Sam Bankman-Fried has been found guilty in the FTX cryptocurrency fraud case

Founder of FTX Sam Bankman Fried He was found guilty of all seven counts of fraud, conspiracy and money laundering after more than two weeks of testimony in one of the most high-profile financial crimes cases in years.

The 31-year-old former cryptocurrency billionaire was found guilty of two counts of wire fraud conspiracy, two counts of wire fraud, and one count of conspiracy to commit money laundering, charges that each carry a maximum penalty of 20 years in prison. He was also convicted of conspiracy to commit commodities fraud and conspiracy to commit securities fraud, each of which carries a maximum sentence of five years.

“Sam Bankman-Fried committed one of the largest frauds in American history, a multi-billion-dollar scheme designed to make him the king of cryptocurrencies,” Damian Williams, US Attorney for the Southern District of New York, said in a press conference following the incident. Judgment. “Here’s the thing: The cryptocurrency industry may be new. Players like Sam Bankman Fried may be new. This kind of fraud, this kind of corruption, is as old as time, and we have no patience for it.”

The MIT graduate has maintained his innocence since his arrest late last year following the stunning collapse of FTX, the cryptocurrency exchange he co-founded, amid an $8 billion shortfall in funds and allegations that he used client money to shore up his faltering hedge fund. Alameda Research.

Bankman-Fried is accused of using some of that money to purchase real estate, make political contributions, and fund pet charitable projects, among other purposes unrelated to FTX’s business of allowing people to buy and trade digital currencies.

More broadly, FTX Bankruptcy in November 2022 It cast a pall over the entire cryptocurrency industry, as the sudden collapse of other major players in the industry evaporated billions in customer wealth.

As the verdict was read, Bankman-Fried stood frozen facing the jury. His parents, sitting in the courtroom, hugged each other and watched closely.

It was a stunning, supersonic fall for a man who, according to his lawyer, still believes his billion-dollar empire was solvent twelve months ago.

“A lot of people believed in him. He was a genius,” Natalie Tian, ​​a former FTX employee, told CBS News.

Tian said attending her former boss’s trial was healing after she suffered months of confusion and depression when his empire collapsed and she too lost a lot of money.

“Sam Bankman-Fried believed he was above the law,” US Attorney Merrick Garland said in a statement. “Today’s ruling proves he was wrong. This case should send a clear message to anyone who tries to hide their crimes behind a shiny new thing that they claim no one else is smart enough to understand: The Department of Justice will hold you accountable.”

Attorney Bankman-Fried and federal prosecutors Provide closing arguments He appeared before a jury in New York City on Wednesday after more than four weeks of testimony.

Witnesses for the prosecution include Carolyn Ellison, Nishad Singh and Gary Wang, all of whom previously worked for Bankman-Fried at FTX or Alameda and all of whom pleaded guilty to multiple charges including participating in an alleged scheme to defraud millions of customers.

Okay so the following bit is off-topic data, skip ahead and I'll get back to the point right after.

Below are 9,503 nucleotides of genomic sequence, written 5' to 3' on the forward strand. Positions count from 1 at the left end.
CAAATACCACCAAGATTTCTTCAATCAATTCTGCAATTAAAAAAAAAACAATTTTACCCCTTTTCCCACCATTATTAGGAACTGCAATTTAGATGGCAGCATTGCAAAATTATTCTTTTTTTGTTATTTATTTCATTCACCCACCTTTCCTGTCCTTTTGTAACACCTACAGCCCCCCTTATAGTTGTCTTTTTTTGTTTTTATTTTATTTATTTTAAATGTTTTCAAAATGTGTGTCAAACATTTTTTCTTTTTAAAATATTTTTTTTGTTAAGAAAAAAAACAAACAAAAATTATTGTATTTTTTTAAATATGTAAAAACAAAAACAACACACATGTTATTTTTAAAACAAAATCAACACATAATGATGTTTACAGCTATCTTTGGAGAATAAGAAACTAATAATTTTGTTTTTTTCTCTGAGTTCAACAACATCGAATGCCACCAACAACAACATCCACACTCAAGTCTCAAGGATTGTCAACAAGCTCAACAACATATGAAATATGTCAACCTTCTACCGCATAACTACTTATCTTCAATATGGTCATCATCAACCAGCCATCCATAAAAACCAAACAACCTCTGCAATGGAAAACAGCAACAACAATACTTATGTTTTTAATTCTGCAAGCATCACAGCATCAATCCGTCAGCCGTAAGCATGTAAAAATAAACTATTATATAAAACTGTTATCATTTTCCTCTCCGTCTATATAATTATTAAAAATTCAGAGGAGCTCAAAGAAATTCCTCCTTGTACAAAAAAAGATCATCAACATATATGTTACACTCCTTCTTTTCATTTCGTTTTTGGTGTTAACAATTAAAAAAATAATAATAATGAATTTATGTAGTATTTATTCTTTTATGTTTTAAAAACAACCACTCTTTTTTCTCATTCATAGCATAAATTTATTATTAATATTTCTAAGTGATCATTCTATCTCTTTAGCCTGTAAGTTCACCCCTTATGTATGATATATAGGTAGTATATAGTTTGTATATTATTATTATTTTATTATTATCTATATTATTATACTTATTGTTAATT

The three accused him of organizing the use of FTX clients’ funds to make purchases ranging from a luxury apartment in the Bahamas to covering losses at Alameda, Bankman-Fried’s cryptocurrency hedge fund.

Ellison testified that Bankman-Fried directed her to withdraw funds from FTX clients’ accounts to fund investments and trading strategies at Alameda, where she was CEO until its collapse, and FTX. Wang, FTX’s co-founder, detailed how he and the defendant engaged in financial crimes and lied about them, while Singh, FTX’s former engineering director, detailed how Bankman-Fried spent FTX’s money.

Defense attorneys sought to portray Bankman-Fried as a math geek who made poor management decisions at FTX, but did not have anything criminal in mind while building his cryptocurrency empire.

FTX founder, Sam Bankman-Fried, was questioned by prosecutors in a fraud and money laundering trial

In the end, it was perhaps the arrogant display during Bankman-Fried’s testimony that carried the most weight, and did the most damage. Under prosecution questioning, Bankman-Fried said “more than 140 times” that he could not remember a document, conversation or other key details. The government repeatedly said it was because “he was lying.”

Bankman-Fried testified that he believed Alameda’s spending came from corporate money, not customer money, and that any mistakes he made were not in bad faith. The goal of FTX was to “move the ecosystem forward,” he testified during the proceedings. “It turns out the opposite.”

It is now up to Judge Louis Kaplan to determine what punishment Bankman-Fried will impose. While the legal minimum for charges is 110 years, and the sentencing guidelines provide some type of formula, the judge has broad discretion to sentence under those guidelines. However, if Judge Kaplan “believes the defendant was committing perjury in the courtroom, he may exceed the guidelines,” says CBS News legal analyst Ricky Kleiman.

For her part, Tian, ​​the former FTX employee, said that a prison sentence could be too harsh, wondering if Bankman-Fried could instead help the government investigate other possible cryptocurrency trading scams.

The next trial in the United States v. Sam Bankman-Fried saga is scheduled for March 11, 2024, when other charges not filed by the government will be consolidated into another lawsuit.

This experiment ends almost a year to the day that FTX stopped allowing customers to withdraw deposits, marking the beginning of the end of the so-called meteoric rise of the cryptocurrency king.

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